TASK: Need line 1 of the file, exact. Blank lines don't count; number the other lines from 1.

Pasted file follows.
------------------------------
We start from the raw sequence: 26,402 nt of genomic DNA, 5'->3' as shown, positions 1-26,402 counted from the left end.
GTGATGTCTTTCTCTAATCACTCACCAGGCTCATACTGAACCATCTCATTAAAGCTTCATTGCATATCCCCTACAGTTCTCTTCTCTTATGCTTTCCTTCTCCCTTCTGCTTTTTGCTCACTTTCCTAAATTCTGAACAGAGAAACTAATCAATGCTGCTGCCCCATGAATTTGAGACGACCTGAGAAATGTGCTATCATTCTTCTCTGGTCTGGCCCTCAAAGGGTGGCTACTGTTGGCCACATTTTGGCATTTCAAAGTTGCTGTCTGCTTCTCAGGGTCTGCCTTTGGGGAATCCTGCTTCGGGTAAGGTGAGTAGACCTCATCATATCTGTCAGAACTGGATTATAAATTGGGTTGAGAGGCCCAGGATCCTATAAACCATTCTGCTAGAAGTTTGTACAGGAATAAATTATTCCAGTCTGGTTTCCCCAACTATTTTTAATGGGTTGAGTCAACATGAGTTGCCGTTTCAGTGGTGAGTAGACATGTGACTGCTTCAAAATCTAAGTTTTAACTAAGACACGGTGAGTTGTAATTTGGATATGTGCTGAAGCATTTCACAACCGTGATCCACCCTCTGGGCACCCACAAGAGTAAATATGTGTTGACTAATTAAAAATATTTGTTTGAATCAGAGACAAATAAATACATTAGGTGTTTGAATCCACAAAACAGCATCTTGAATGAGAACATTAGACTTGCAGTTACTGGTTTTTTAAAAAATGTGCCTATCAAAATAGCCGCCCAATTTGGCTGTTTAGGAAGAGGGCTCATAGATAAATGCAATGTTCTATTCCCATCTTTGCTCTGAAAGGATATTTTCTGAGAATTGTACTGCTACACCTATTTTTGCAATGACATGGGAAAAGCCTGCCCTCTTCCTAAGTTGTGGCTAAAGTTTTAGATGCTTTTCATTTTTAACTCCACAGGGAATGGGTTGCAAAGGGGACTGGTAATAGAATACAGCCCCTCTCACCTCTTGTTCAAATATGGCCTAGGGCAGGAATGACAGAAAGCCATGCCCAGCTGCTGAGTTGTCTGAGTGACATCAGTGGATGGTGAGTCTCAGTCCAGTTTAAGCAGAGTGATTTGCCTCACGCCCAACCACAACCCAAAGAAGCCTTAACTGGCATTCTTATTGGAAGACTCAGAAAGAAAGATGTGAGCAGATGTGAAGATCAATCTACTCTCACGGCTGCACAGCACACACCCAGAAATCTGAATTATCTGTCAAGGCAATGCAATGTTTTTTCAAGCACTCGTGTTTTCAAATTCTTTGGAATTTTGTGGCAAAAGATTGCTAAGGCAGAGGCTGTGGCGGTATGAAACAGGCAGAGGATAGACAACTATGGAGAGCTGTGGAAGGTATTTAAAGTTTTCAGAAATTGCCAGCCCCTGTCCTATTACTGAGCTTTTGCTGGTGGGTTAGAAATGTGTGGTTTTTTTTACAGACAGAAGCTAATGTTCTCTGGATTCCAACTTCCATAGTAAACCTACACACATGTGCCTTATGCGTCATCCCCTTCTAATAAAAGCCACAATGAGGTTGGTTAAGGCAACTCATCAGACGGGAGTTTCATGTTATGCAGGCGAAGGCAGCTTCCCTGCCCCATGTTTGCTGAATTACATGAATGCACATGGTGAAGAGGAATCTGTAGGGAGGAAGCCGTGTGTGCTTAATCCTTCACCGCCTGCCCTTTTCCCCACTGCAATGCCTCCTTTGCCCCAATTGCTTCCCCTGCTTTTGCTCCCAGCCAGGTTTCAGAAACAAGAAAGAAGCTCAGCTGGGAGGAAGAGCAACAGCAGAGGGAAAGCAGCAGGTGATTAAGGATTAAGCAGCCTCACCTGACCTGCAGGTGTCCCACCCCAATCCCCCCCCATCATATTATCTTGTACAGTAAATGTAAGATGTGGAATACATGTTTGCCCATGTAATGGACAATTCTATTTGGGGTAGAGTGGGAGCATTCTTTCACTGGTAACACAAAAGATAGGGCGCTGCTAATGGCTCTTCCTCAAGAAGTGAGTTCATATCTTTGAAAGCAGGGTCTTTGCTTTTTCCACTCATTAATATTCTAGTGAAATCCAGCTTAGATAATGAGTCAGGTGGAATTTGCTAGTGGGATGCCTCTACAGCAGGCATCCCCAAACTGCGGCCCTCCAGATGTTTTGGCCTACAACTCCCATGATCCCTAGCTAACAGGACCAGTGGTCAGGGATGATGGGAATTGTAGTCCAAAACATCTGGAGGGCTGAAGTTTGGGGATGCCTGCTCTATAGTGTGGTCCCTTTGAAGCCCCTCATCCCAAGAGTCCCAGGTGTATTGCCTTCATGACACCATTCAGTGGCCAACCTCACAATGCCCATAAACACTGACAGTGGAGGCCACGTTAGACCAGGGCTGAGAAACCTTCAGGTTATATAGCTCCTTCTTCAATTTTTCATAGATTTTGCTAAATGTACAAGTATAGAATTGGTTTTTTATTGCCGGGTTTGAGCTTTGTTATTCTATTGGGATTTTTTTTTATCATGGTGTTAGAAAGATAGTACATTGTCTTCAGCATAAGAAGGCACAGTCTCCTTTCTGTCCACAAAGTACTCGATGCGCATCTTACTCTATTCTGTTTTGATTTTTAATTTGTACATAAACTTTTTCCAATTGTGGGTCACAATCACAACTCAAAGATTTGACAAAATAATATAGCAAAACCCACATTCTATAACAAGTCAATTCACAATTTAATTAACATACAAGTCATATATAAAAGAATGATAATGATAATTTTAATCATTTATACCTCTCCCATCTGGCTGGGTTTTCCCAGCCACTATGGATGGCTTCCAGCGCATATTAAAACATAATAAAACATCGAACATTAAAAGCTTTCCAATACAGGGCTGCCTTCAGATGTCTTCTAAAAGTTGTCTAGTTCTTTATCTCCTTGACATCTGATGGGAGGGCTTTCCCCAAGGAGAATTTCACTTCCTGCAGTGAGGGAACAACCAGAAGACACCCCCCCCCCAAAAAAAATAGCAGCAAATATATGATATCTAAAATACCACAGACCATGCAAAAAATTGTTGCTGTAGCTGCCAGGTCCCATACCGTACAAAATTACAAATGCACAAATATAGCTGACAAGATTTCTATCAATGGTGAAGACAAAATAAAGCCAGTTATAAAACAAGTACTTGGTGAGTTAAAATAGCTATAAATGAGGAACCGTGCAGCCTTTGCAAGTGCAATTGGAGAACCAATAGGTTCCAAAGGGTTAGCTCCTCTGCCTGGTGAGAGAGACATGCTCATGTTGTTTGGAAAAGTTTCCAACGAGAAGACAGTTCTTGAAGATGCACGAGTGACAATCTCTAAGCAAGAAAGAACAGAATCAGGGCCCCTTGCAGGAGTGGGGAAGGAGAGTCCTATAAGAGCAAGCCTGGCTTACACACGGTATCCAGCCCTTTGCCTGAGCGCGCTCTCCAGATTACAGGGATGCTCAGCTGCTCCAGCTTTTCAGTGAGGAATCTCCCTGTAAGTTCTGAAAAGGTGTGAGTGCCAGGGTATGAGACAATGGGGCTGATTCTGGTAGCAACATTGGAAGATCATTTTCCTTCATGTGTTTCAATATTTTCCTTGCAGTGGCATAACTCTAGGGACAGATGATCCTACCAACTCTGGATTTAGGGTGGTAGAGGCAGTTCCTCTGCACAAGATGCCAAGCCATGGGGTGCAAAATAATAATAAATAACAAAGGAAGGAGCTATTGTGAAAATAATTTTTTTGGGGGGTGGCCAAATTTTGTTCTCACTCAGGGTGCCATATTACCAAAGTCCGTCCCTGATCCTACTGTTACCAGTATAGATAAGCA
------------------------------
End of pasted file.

We start from the raw sequence: 26,402 nt of genomic DNA, 5'->3' as shown, positions 1-26,402 counted from the left end.